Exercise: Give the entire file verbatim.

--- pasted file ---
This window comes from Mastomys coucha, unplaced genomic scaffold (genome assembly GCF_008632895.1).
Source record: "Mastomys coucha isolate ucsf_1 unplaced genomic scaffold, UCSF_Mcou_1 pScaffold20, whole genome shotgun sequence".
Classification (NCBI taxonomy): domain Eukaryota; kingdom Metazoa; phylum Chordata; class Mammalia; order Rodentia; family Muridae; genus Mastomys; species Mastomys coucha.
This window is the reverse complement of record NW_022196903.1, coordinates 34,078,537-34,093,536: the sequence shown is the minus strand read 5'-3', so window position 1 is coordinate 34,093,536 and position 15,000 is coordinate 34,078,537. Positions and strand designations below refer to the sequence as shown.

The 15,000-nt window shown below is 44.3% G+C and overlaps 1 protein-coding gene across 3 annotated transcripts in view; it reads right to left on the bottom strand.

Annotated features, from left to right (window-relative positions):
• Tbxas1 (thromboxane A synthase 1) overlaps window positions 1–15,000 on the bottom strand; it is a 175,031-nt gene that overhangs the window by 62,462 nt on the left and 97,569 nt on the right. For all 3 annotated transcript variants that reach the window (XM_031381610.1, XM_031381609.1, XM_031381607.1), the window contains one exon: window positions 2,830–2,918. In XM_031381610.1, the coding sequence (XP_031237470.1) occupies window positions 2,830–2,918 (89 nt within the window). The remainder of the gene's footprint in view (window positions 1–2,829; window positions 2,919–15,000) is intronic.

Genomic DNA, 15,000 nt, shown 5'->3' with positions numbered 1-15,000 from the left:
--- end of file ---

This window comes from Mastomys coucha, unplaced genomic scaffold (genome assembly GCF_008632895.1).
Source record: "Mastomys coucha isolate ucsf_1 unplaced genomic scaffold, UCSF_Mcou_1 pScaffold20, whole genome shotgun sequence".
Classification (NCBI taxonomy): domain Eukaryota; kingdom Metazoa; phylum Chordata; class Mammalia; order Rodentia; family Muridae; genus Mastomys; species Mastomys coucha.
This window is the reverse complement of record NW_022196903.1, coordinates 34,078,537-34,093,536: the sequence shown is the minus strand read 5'-3', so window position 1 is coordinate 34,093,536 and position 15,000 is coordinate 34,078,537. Positions and strand designations below refer to the sequence as shown.

The 15,000-nt window shown below is 44.3% G+C and overlaps 1 protein-coding gene across 3 annotated transcripts in view; it reads right to left on the bottom strand.

Annotated features, from left to right (window-relative positions):
• Tbxas1 (thromboxane A synthase 1) overlaps window positions 1–15,000 on the bottom strand; it is a 175,031-nt gene that overhangs the window by 62,462 nt on the left and 97,569 nt on the right. For all 3 annotated transcript variants that reach the window (XM_031381610.1, XM_031381609.1, XM_031381607.1), the window contains one exon: window positions 2,830–2,918. In XM_031381610.1, the coding sequence (XP_031237470.1) occupies window positions 2,830–2,918 (89 nt within the window). The remainder of the gene's footprint in view (window positions 1–2,829; window positions 2,919–15,000) is intronic.

Genomic DNA, 15,000 nt, shown 5'->3' with positions numbered 1-15,000 from the left: